By Poyen Ramos on August 8, 2016
You may have already seen or read on the news about President Rodrigo Duterte granting the Social Security System (SSS) pension hike. While this news might not be as relevant to us today since we're far from going into retirement, it is, however, crucially important for the retirees. A P2000 hike on their monthly pensions can do a great deal of help with their needs.
But why should this be important? Simply because we are paying for it, and wouldn't we want to know where our hard-earned money goes and what benefits we're oblige to have, right?
If you're working, take a look at your payslip. Notice those deductions? Yes, that three to four digit on the side that says 'contributions' on them? Well, those are not taxes, those are actually your basic contributions for your benefits. And part of our salary goes to the social security system. The SSS was formed in order to provide or assist private employees, together with their families, protection against old age, sickness, disability, and death. Simply put, the SSS is like a insurance program mandated by our government for all employees in the Philippines.
So what are the assistance we can actually get from the SSS? Let's break it down:
The sickness benefit is a daily cash allowance paid for the number of days a member is unable to work due to sickness or injury.
A member is qualified to avail of this benefit if:
- A member is unable to work due to sickness or injury and confined either in a hospital or at home for at least four (4) days;
- He/she has paid at least three (3) months of contributions within the 12-month period immediately before the semester of sickness or injury;
- He/she has used up all current company sick leaves with pay; and
- He/she has notified the employer regarding his sickness or injury by filing the sickness benefit application; if he/she is unemployed, voluntary or self-employed member, the sickness notification should be submitted directly to SSS.
The maternity benefit is a daily cash allowance granted to a female member who was unable to work due to childbirth or miscarriage.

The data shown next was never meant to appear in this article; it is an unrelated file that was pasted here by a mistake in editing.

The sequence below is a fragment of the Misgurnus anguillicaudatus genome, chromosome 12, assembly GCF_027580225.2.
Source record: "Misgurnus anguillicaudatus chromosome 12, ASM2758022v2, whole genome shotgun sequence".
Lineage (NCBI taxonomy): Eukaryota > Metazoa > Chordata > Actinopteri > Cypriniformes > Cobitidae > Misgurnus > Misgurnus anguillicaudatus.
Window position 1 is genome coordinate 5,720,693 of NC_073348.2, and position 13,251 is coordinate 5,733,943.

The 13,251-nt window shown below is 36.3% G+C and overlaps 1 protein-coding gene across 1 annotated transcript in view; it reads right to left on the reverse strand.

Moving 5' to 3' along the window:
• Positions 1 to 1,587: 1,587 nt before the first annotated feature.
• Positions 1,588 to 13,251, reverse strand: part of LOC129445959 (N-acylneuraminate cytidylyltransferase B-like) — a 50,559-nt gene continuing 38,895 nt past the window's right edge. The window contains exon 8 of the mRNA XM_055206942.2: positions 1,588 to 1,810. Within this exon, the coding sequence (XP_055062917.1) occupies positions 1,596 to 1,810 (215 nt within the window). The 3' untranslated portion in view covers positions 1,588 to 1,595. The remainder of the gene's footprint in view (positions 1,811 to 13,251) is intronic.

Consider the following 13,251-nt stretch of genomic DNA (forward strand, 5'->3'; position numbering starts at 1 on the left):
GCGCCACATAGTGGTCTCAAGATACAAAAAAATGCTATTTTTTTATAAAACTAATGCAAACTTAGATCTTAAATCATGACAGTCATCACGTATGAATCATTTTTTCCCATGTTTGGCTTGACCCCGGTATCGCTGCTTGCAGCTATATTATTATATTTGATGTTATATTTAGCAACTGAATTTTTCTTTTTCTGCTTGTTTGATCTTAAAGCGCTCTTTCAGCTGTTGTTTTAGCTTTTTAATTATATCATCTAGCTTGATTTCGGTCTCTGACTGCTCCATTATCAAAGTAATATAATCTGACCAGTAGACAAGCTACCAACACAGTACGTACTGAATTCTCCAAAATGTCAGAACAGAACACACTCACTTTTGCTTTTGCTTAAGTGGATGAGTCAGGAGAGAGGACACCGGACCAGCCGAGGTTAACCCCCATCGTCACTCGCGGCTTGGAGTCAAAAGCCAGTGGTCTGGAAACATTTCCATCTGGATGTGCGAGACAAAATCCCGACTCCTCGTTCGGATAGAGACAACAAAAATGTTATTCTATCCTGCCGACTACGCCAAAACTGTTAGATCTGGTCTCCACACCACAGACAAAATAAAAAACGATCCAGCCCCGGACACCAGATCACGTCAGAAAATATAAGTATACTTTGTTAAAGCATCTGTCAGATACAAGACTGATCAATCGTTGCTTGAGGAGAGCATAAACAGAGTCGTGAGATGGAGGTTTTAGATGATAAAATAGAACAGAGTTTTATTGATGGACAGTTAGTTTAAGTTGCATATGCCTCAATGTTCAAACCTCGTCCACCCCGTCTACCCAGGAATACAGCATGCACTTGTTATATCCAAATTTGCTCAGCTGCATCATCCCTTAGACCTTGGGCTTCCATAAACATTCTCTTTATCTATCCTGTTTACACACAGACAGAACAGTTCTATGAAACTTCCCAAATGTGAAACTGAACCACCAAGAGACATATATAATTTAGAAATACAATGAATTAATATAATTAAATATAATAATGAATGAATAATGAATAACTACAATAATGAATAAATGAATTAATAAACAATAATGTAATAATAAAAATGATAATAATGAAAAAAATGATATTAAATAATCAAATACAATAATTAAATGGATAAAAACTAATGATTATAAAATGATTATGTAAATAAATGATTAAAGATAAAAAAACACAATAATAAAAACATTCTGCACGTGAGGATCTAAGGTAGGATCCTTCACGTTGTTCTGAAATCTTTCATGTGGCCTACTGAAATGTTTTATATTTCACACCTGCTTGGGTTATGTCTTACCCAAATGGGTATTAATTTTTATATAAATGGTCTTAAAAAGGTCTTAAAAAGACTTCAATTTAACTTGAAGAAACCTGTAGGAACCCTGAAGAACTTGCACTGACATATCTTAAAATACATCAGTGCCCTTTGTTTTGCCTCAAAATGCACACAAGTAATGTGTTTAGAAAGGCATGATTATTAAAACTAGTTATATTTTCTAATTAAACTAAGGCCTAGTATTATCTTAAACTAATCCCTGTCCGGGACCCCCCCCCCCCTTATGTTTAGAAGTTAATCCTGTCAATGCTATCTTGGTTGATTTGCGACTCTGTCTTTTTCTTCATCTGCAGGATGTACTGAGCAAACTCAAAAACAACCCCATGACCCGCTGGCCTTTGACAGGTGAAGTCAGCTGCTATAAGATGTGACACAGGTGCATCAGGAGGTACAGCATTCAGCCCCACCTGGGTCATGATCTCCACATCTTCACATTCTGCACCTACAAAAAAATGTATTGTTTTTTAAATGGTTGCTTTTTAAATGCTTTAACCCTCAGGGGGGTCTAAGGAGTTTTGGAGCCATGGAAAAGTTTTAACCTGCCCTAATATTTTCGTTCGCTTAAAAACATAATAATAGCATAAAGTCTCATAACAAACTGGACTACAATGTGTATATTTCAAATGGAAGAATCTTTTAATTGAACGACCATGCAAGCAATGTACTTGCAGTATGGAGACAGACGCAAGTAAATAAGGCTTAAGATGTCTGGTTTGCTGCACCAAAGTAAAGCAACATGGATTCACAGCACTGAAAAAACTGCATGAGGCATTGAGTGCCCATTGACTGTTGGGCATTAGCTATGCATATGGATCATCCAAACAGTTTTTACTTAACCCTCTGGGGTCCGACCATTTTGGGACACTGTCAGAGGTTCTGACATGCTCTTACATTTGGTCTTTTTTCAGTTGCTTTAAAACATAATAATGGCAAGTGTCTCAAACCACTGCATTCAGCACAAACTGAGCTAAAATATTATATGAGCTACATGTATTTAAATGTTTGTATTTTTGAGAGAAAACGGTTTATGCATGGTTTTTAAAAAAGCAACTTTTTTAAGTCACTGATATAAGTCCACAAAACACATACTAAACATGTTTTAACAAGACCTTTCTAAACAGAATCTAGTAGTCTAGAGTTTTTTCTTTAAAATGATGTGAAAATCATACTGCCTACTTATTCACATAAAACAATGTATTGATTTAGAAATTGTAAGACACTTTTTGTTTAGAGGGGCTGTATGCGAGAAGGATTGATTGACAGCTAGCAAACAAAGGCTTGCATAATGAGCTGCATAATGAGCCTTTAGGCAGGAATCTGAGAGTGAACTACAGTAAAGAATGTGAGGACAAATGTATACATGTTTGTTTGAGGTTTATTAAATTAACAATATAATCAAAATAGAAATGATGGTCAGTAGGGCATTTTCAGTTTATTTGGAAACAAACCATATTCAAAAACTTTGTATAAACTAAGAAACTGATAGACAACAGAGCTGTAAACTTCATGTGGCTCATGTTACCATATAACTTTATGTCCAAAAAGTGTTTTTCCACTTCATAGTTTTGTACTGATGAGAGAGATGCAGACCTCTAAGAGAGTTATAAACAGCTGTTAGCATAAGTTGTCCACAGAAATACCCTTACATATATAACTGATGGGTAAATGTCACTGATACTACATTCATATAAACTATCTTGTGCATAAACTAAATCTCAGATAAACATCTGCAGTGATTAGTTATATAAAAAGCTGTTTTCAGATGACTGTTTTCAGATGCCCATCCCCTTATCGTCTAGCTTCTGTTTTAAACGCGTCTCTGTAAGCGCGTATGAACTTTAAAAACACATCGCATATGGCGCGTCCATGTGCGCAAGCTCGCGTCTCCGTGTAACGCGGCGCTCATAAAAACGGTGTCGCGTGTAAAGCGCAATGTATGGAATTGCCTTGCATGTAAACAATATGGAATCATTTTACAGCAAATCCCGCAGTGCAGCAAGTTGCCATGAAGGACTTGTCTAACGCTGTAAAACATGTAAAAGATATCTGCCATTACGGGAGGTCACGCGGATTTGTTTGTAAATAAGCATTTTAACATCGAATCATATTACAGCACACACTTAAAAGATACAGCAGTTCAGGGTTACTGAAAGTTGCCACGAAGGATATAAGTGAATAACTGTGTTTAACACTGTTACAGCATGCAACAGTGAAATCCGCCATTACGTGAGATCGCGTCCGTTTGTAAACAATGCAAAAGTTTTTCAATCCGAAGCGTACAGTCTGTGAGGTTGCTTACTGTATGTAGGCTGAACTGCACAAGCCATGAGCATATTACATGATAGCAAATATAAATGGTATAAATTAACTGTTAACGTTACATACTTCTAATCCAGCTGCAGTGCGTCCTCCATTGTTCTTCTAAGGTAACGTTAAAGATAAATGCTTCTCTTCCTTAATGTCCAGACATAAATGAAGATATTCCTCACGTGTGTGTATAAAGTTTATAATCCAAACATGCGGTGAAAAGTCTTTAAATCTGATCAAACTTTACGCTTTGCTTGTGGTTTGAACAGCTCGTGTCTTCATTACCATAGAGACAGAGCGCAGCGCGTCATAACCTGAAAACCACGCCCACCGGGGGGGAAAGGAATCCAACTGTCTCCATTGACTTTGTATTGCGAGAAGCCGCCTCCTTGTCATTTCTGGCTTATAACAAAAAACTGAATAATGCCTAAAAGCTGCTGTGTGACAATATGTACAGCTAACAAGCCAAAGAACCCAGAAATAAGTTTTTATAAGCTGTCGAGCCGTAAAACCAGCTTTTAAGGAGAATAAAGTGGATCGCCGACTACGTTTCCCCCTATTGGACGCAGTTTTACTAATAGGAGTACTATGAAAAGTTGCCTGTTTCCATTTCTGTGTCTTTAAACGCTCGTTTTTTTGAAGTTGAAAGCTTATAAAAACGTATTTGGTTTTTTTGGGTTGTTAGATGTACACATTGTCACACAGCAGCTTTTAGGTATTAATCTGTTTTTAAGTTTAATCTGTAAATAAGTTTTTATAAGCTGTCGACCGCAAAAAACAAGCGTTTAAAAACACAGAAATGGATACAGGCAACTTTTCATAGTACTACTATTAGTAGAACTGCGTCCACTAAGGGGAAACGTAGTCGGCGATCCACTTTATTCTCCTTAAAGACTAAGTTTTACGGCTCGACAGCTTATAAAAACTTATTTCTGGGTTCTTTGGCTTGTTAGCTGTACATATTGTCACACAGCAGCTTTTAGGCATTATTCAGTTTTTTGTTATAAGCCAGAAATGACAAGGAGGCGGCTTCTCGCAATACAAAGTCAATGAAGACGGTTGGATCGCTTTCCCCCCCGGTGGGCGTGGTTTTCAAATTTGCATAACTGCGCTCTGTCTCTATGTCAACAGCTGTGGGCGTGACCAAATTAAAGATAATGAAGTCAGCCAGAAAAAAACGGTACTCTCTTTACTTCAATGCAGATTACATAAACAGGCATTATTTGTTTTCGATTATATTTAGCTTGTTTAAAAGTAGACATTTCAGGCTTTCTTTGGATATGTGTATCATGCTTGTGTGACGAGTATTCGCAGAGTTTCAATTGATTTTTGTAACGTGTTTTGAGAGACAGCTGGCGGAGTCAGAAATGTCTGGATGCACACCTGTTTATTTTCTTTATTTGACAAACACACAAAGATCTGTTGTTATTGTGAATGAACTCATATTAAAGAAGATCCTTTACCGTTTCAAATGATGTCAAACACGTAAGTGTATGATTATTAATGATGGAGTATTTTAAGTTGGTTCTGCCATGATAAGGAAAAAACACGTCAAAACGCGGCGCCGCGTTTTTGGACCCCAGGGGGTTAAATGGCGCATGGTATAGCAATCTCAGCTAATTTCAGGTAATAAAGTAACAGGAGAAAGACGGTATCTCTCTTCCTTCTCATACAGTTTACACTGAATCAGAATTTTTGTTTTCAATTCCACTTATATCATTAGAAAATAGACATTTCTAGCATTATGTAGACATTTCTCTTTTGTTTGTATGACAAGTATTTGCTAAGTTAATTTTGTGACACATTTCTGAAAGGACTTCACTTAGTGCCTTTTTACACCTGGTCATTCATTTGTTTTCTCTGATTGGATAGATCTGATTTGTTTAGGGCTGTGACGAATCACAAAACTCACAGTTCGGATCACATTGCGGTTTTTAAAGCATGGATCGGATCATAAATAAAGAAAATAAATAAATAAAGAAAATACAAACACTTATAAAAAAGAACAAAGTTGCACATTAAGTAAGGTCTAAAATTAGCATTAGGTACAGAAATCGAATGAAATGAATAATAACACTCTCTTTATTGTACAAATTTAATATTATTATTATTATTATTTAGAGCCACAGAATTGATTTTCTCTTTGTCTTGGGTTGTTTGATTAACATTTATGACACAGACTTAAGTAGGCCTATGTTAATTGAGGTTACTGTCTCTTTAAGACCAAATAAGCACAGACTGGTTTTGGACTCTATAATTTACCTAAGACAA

The maternity benefit is offered only to female SSS members. A member is qualified to avail of this benefit if:
- She has paid at least three monthly contributions within the 12-month period immediately preceding the semester of her childbirth or miscarriage.
- She has given the required notification of her pregnancy to SSS through her employer if employed; or submitted the maternity notification directly to the SSS if separated from employment, a voluntary or self-employed member.
A cash benefit granted - either as a monthly pension or lump-sum amount - to a member who becomes permanently disabled, either partially or totally.
The redesigned SSS Disability Benefit program adopts the International Classification of Diseases and Related Health Problems codes and takes into account the medical management of illnesses and injuries and their corresponding impairment ratings.
A member who suffers partial or total disability with at least one monthly contribution paid to the SSS prior to the semester of contingency is qualified.
The retirement benefit is a cash benefit either in monthly pension or lump sum paid to a member who can no longer work due to old age.
- Member is 60 years old, separated from employment or ceased to be self-employed, and has paid at least 120 monthly contributions prior to the semester of retirement.
- Member is 65 years old, whether employed or not, and has paid at least 120 monthly contributions prior to the semester of retirement.
It is a cash benefit either in monthly pension or lump sum paid to the beneficiaries of a deceased member.
The primary beneficiaries who will be assisted with this is the legal spouse, and the member's children (legitimate or illegitimate under 21 years old). If there are no primary beneficiaries, the secondary beneficiaries will be given the lump-sum amount, which in this case would be the member's dependent parents.
To qualify for pension and lump-sum amount, the member must have met the following:
- For Pension - the deceased member must have paid at least 36 monthly contributions before the semester of death.
- For Lump-sum Amount - granted to the primary beneficiaries of a deceased member who had paid less than 36 monthly contributions before the semester of death. Also, in the absence of primary beneficiaries, the secondary beneficiaries are granted the death benefit in lump-sum amount.
It is a cash benefit of P20,000 to P40,000, and will be given to whoever pays the burial expenses of the deceased member or pensioner.
For self-employed/ non-working spouse/ OFW members - the deceased SSS member must have paid at least one (1) monthly contribution, for his/her beneficiaries to be entitled to the funeral benefit.
For employed members and those separated from employment - the deceased must been reported for coverage by his/her employer, even if no contribution was paid, for his/her beneficiaries to be entitled to the funeral benefit.
A cash loan granted to an employed, currently paying, self-employed member. This is intended to meet the member's short-term financial needs.
A member must have at least six posted monthly contributions in the last 12 months prior to the month of filing of loan application.
And because every month our salary gets deducted with taxes and contributions, it's always the best and smartest way for us to know how and when we can use these benefits to our advantage.
For more information on your SSS benefits, check this detailed summary.